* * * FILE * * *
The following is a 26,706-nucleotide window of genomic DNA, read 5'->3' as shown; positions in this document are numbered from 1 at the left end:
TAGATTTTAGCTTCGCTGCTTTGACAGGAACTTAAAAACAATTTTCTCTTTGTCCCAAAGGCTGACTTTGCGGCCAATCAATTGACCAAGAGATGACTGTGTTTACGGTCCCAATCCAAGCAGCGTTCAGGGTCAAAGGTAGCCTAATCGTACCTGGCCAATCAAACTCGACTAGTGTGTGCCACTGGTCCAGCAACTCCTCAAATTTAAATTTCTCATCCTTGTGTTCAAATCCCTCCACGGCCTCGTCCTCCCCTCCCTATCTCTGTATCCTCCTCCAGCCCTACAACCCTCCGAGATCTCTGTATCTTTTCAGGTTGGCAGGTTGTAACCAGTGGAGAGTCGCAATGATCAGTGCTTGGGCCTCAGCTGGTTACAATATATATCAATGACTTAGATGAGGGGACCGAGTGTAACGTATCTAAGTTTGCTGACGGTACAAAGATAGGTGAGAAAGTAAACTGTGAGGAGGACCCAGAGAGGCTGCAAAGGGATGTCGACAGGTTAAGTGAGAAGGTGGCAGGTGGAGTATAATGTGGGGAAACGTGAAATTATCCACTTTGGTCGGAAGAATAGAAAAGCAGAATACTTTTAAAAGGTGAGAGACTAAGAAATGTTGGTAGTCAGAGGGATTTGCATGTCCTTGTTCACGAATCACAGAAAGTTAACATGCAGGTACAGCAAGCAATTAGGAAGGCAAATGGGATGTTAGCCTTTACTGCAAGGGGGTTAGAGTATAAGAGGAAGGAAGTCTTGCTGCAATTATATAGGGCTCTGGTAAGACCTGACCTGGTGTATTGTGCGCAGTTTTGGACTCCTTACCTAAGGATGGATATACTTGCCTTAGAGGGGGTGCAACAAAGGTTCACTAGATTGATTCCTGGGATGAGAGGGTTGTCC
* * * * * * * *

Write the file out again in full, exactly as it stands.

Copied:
The following is a 26,706-nucleotide window of genomic DNA, read 5'->3' as shown; positions in this document are numbered from 1 at the left end:
TAGATTTTAGCTTCGCTGCTTTGACAGGAACTTAAAAACAATTTTCTCTTTGTCCCAAAGGCTGACTTTGCGGCCAATCAATTGACCAAGAGATGACTGTGTTTACGGTCCCAATCCAAGCAGCGTTCAGGGTCAAAGGTAGCCTAATCGTACCTGGCCAATCAAACTCGACTAGTGTGTGCCACTGGTCCAGCAACTCCTCAAATTTAAATTTCTCATCCTTGTGTTCAAATCCCTCCACGGCCTCGTCCTCCCCTCCCTATCTCTGTATCCTCCTCCAGCCCTACAACCCTCCGAGATCTCTGTATCTTTTCAGGTTGGCAGGTTGTAACCAGTGGAGAGTCGCAATGATCAGTGCTTGGGCCTCAGCTGGTTACAATATATATCAATGACTTAGATGAGGGGACCGAGTGTAACGTATCTAAGTTTGCTGACGGTACAAAGATAGGTGAGAAAGTAAACTGTGAGGAGGACCCAGAGAGGCTGCAAAGGGATGTCGACAGGTTAAGTGAGAAGGTGGCAGGTGGAGTATAATGTGGGGAAACGTGAAATTATCCACTTTGGTCGGAAGAATAGAAAAGCAGAATACTTTTAAAAGGTGAGAGACTAAGAAATGTTGGTAGTCAGAGGGATTTGCATGTCCTTGTTCACGAATCACAGAAAGTTAACATGCAGGTACAGCAAGCAATTAGGAAGGCAAATGGGATGTTAGCCTTTACTGCAAGGGGGTTAGAGTATAAGAGGAAGGAAGTCTTGCTGCAATTATATAGGGCTCTGGTAAGACCTGACCTGGTGTATTGTGCGCAGTTTTGGACTCCTTACCTAAGGATGGATATACTTGCCTTAGAGGGGGTGCAACAAAGGTTCACTAGATTGATTCCTGGGATGAGAGGGTTGTCC